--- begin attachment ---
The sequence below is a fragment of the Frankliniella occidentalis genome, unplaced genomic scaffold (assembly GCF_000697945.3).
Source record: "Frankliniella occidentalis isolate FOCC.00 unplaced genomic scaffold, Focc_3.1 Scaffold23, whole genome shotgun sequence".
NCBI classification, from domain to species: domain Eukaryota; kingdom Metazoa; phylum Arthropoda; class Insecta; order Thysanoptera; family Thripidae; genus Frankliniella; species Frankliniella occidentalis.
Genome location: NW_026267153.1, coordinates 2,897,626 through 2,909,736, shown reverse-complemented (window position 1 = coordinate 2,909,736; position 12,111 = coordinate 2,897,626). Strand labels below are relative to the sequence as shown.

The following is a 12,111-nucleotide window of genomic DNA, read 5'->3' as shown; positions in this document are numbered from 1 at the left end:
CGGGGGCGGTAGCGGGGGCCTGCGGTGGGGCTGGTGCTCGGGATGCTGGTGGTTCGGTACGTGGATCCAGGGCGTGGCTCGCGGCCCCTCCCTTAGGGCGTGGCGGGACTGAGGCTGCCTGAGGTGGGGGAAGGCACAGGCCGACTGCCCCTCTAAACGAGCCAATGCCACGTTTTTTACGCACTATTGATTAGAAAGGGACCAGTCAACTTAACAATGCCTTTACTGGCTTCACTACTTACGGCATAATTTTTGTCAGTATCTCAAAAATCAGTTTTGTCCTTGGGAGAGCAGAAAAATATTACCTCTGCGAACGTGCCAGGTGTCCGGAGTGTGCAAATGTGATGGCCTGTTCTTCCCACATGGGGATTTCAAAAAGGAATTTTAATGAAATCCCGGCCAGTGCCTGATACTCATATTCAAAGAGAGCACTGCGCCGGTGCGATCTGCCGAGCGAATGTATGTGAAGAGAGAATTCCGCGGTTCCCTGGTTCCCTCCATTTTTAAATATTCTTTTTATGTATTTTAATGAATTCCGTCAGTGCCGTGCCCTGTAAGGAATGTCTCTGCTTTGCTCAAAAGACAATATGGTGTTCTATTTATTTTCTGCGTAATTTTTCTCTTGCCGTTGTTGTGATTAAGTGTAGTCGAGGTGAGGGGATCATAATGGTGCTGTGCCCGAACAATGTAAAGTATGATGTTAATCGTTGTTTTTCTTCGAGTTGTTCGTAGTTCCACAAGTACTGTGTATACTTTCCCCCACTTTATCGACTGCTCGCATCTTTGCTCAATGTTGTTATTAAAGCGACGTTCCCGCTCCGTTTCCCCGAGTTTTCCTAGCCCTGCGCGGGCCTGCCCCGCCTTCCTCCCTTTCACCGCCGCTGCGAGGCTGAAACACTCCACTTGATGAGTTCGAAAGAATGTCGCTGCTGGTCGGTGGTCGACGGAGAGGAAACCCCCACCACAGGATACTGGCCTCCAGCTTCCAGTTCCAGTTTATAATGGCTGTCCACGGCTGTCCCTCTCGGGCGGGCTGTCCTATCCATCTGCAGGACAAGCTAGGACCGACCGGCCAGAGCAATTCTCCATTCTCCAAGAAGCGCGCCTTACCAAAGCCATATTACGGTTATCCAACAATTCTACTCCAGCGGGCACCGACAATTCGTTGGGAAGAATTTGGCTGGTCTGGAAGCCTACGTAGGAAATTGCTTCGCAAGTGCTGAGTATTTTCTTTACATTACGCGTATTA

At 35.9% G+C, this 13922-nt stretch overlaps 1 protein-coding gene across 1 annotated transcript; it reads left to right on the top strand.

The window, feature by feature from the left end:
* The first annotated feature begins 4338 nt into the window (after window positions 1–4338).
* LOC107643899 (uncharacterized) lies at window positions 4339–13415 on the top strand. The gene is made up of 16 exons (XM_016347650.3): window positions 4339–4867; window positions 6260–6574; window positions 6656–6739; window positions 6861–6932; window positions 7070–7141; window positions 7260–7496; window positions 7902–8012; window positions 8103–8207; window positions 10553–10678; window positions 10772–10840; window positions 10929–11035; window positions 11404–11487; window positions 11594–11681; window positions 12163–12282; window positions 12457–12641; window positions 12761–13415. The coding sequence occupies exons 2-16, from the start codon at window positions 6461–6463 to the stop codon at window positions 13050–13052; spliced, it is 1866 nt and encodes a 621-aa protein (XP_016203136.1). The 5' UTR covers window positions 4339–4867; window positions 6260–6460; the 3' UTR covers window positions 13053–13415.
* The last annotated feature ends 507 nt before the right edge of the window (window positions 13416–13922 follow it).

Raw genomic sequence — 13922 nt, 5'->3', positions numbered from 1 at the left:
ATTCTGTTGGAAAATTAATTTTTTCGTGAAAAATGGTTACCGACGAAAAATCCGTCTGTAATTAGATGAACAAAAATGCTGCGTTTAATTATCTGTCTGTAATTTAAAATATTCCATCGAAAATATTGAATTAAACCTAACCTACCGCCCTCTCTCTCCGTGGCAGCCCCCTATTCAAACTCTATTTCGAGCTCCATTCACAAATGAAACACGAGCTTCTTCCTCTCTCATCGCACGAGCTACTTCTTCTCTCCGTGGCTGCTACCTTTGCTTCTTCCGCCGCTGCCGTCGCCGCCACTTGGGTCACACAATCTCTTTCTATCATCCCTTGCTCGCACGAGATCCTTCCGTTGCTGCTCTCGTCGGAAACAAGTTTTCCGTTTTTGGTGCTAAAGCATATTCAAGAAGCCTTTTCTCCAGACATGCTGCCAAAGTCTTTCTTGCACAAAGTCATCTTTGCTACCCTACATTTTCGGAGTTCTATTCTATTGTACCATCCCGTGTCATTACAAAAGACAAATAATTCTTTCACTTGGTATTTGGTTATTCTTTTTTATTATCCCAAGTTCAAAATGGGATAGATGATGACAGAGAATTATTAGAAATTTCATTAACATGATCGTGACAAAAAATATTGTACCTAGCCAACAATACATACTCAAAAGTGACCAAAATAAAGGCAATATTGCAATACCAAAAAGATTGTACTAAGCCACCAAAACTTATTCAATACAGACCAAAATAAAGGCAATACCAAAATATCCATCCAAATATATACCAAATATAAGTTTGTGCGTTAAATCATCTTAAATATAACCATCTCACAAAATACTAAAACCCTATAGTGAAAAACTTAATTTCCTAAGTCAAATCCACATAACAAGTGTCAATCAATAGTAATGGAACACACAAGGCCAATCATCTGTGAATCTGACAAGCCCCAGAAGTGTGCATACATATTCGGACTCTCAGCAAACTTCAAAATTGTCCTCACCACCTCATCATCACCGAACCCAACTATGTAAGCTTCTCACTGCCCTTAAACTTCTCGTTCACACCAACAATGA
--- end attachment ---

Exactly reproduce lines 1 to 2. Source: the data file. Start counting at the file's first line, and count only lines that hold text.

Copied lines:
The sequence below is a fragment of the Frankliniella occidentalis genome, unplaced genomic scaffold (assembly GCF_000697945.3).
Source record: "Frankliniella occidentalis isolate FOCC.00 unplaced genomic scaffold, Focc_3.1 Scaffold23, whole genome shotgun sequence".